opposition also asserts that cameras may transfer incorrect information
and that they provide unclear pictures of the cars' drivers. In a previous
case, lawyers secured the opportunity to examine the binary code from a
camera computer chip to assess camera malfunction. San Diego law
enforcement officers also have discovered that asphalt sensors have moved,
which could affect data, and they are now auditing the entire system.
House Majority Leader Dick Armey's staff has released a report that
suggests intersections with cameras have shortened yellow light time to
boost violations and fines, but Mark Maddox of Lockheed Martin IMS, which
created and operates most of the cameras, denies the charge.
USA Today (09/06/01) P. 3A; Alvoid,Valerie.
Airport License Plate
Cameras Raise Privacy Concerns
A majority of large US airports are using camera
systems to record the license plate numbers of cars entering and leaving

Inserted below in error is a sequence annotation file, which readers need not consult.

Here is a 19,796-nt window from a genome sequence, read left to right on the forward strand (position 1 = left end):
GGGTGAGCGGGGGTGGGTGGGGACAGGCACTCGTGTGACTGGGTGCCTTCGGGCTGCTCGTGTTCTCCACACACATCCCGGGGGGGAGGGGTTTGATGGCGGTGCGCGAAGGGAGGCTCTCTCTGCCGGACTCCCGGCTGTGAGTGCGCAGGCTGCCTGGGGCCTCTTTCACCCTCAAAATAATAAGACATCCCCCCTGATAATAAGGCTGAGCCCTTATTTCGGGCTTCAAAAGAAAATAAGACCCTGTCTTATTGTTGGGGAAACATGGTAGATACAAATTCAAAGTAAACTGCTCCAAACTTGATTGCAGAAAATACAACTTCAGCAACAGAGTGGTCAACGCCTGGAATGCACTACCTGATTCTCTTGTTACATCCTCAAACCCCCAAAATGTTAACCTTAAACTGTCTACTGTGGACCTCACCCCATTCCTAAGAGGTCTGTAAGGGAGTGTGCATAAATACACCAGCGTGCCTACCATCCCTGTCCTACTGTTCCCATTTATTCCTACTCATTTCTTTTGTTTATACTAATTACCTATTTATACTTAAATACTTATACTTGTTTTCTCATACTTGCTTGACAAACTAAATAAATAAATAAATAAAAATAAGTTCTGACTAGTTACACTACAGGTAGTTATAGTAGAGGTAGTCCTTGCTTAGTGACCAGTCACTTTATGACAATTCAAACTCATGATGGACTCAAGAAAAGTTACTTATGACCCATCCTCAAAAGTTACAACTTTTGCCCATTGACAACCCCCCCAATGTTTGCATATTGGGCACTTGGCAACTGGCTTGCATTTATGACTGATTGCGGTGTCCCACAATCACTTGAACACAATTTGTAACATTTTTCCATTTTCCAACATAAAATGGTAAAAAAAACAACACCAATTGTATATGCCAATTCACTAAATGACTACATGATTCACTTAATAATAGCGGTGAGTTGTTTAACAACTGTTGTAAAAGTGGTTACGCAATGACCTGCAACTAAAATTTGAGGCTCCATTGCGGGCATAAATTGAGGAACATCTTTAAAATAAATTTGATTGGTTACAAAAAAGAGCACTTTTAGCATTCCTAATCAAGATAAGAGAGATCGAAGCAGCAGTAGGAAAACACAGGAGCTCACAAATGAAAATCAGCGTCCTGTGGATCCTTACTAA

parking facilities. The purpose of the initiatives is to prevent patrons
from trading in their parking tickets for ones indicating less elapsed
time and to dissuade parking attendants from keeping proceeds for
themselves. Sarah Andrews and Chris Hoofnagle of Washington, D.C.'s
Electronic Privacy Information Center are among the privacy advocates
concerned that the license plate information may be used by law
enforcement and marketers. The chance of the data being employed by third
parties is enhanced when the airport does not purge the information
regularly. No instances of police using parking facility data for their